Wells Bayou put himself on last year’s Kentucky Derby Trail with an electric, front-running style comprising equal parts promise and peril. Now, the reigning Louisiana Derby winner puts himself on the comeback trail in Saturday’s Grade 3 Louisiana Stakes.
The $125,000 Louisiana is one of six stakes on Saturday’s Fair Grounds card. It comprises the second leg of the card’s $100,000 guaranteed “All Stakes Pick Five,” and the opening leg of a $150,000 “All Stakes Pick Four.” Both sequences conclude with the Grade 3 Lecomte, the 13th and final race.
By the time the Lecomte goes off, Wells Bayou will likely be back in his barn. He won’t watch several of this year’s Derby prospects tangle for the 17 Derby points up for grabs.
Instead, the 4-year-old son of Lookin At Lucky tangles with several of his former Derby Trail rivals in a 1-1/16-mile handicap race. After eight months on the sidelines, Wells Bayou finds himself the tepid 3/1 morning line favorite in a race helping define a murky handicap picture among older horses.
Wells Bayou Seeks a Piece of Silver Prospector
There are familiar faces waiting for him, starting with Silver Prospector. He spoiled Wells Bayou’s Derby Trail debut at the Southwest Stakes last February. And there’s Sonneman, last seen finishing a gutsy second to Maxfield in the Tenacious Stakes last month.
Speaking of gutsy second-place finishes, that defined Wells Bayou’s runner-up placing in last year’s Southwest Stakes. Wells Bayou came off a strong January allowance win at Oaklawn – his second in three races – before trainer Brad Cox put him on the Derby Trail at the Southwest. He finished a length behind Silver Prospector and 5-½ ahead of third-place Answer In.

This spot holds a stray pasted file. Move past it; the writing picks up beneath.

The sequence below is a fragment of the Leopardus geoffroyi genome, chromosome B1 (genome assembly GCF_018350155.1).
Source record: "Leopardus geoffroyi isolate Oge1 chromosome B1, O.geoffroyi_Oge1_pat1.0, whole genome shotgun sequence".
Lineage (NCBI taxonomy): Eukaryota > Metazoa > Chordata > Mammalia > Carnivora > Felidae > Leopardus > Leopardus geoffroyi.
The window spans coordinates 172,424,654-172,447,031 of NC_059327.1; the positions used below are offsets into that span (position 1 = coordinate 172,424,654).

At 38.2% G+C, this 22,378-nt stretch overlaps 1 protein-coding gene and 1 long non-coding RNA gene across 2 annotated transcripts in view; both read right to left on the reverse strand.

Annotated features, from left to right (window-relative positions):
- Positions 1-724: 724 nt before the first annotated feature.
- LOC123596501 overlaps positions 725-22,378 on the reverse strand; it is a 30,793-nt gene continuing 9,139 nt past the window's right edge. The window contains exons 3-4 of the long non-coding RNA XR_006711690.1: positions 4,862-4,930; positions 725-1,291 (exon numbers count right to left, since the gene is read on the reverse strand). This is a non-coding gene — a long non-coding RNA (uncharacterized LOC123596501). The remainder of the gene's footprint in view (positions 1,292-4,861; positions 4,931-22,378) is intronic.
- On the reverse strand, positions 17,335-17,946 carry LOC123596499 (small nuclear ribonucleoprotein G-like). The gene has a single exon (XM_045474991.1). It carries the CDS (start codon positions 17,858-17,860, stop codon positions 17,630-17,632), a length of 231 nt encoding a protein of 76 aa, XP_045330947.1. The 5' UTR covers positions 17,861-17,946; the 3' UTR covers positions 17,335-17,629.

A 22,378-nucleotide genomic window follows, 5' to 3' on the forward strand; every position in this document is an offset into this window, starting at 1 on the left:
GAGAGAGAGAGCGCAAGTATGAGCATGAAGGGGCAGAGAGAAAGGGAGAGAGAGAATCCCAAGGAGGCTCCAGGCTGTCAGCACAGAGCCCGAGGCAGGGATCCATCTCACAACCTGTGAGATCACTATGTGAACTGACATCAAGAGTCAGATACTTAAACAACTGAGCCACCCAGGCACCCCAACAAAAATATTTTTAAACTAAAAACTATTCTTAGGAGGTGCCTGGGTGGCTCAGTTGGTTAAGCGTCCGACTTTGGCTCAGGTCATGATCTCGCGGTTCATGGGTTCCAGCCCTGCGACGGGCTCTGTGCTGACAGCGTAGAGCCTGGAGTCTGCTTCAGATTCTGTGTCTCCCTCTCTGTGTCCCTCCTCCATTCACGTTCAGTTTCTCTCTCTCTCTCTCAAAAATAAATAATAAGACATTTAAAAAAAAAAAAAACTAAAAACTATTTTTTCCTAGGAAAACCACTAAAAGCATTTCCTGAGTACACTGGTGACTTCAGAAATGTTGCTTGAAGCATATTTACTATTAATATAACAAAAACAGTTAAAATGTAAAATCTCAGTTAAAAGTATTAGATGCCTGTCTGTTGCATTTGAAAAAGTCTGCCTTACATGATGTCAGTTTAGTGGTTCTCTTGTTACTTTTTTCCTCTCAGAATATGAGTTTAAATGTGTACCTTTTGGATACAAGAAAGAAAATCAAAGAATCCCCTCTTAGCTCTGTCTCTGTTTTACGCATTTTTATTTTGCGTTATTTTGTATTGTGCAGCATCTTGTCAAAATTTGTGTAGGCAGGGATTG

A month later, Wells Bayou ran his perfect race, wiring the field in the Grade 2 Louisiana Derby. He overcame a bump with Mailman Money out of the gate, turning his front-running, seize-the-lead style into a 1-½-length victory over Ny Traffic.
Wells Bayou’s Risk vs. Reward Style Put on Equal Display
The Louisiana Derby illustrated what Wells Bayou can do against outgunned opponents once he gets the lead – the reward. Six weeks later, the Arkansas Derby illustrated the flip side of that – the risk.
Once again, Wells Bayou broke sharply. He led through the first four calls: start, quarter-mile, half-mile, and three-quarters. But, when eventual winner Nadal came up to him on the second turn, Wells Bayou seized up. He “offered little resistance to the winner when confronted,” according to the race notes.
The race notes took a snarkier – yet accurate – tone about what followed. Wells Bayou “folded when headed by that rival by late in the final turn.”
Translation: Wells Bayou mailed it in when Nadal blew by him. He eventually finished fifth – 10-¼ lengths back and three lengths behind fourth-place Farmington Road.
That Arkansas Derby Changed Everything about 2020
That was May 2. And we haven’t seen Wells Bayou since.
“We worked him a time or two after the Arkansas Derby and we weren’t happy with the works,” Cox told Fair Grounds’ Brian Nadeau. “We sent him off for a bone scan. There was nothing major going on, just a little bone remodeling and young horse stuff, you know, some wear and tear. He just needed some time off, and he got that.”
What you’ll get Saturday after Wells Bayou’s extended vacation is anyone’s guess. He’s 3-for-6 lifetime, with more than $860,000 in the bank. But proving that horses, like humans, can pack on the pounds during vacations, Wells Bayou apparently employed his front-running style on the feedbag.
“He’s been a little slow to get back on track,” Cox said. “He was very heavy when he came in. His last few works at Oaklawn have been really sharp. The race (Louisiana) was there, so we would enter and take a good look at it, and it looks like a really good comeback spot for him.”